Current Mayor of New York City Michael Bloomberg recently called the campaign of one of the candidates vying for his soon-to-be-vacated post, “racist.” The candidate is Bill DeBlasio and the reason for Bloomberg’s vile comment is DiBlasio is married to a black woman and has the audacity to use their son in a very popular television campaign ad.
Dante DiBlasio begins the ad speaking about why DiBlasio is a good choice for the job, one reason being that he is opposed to the current Mayor’s Stop and Frisk program. This program sends law enforcement to higher crime areas, and they stop and frisk anyone they deem to be a bit shady. Yes, it gets results, but it has just been ruled a violation of the constitutional rights of minorities in the city. Stay tuned for the never-ending legal battle over it. The campaign ad ends with the younger Diblasio saying he would back Diblasio even if he wasn’t his father. The ad then cuts to a shot of father and son walking down the street together.
So here comes the Mayor saying this is racist, because DiBlasio has chosen to include his bi-racial family in his run for the City’s highest office. Let me ask this question. If he had not allowed his family in the ads, would he then be accused of hiding his black wife and mixed race children? Funny how the Mayor doesn’t think Christine Quinn campaigning with her wife might be seen as pandering to the LBTG vote. Could it be because NYC Council Member Quinn was instrumental in striking down the two-term limit, essentially allowing Bloomberg to pay his way to a third term? And he hasn’t spoken out about the wife of John Catsimaitidis doing a whole TV commercial about her husband. So why single out DiBlasio?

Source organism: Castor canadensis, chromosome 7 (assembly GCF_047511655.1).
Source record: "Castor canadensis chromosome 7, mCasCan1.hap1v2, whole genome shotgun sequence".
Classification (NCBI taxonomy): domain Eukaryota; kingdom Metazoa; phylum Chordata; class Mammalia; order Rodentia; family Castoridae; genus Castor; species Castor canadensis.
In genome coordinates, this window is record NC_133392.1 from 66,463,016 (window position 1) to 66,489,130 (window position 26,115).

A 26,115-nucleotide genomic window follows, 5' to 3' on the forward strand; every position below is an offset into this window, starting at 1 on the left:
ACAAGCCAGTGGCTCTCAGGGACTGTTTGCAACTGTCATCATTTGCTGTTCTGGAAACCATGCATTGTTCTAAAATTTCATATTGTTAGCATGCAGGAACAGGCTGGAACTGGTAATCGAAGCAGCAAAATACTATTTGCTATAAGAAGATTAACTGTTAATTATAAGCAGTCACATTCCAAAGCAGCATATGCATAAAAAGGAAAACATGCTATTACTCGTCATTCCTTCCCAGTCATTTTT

Apparently the Mayor is getting nervous that DiBlasio might actually win the Democratic primary. Since the ads with his family, DiBlasio’s numbers have risen dramatically. In a city where minorities are the majority, DiBlasio is being seen as an everyday man. Someone who can relate to the man on the street; something Bloomberg has been incapable of doing.
Tomorrow is primary day in NYC. If no single candidate receives 40% of the vote, a runoff will be held in October. One way or another, New York City will have a change in leadership come November. Right now the money is on the father of a 15 year-old boy with a large afro who has changed the image of a campaign virtually overnight.
A question of racism? No, more like family values.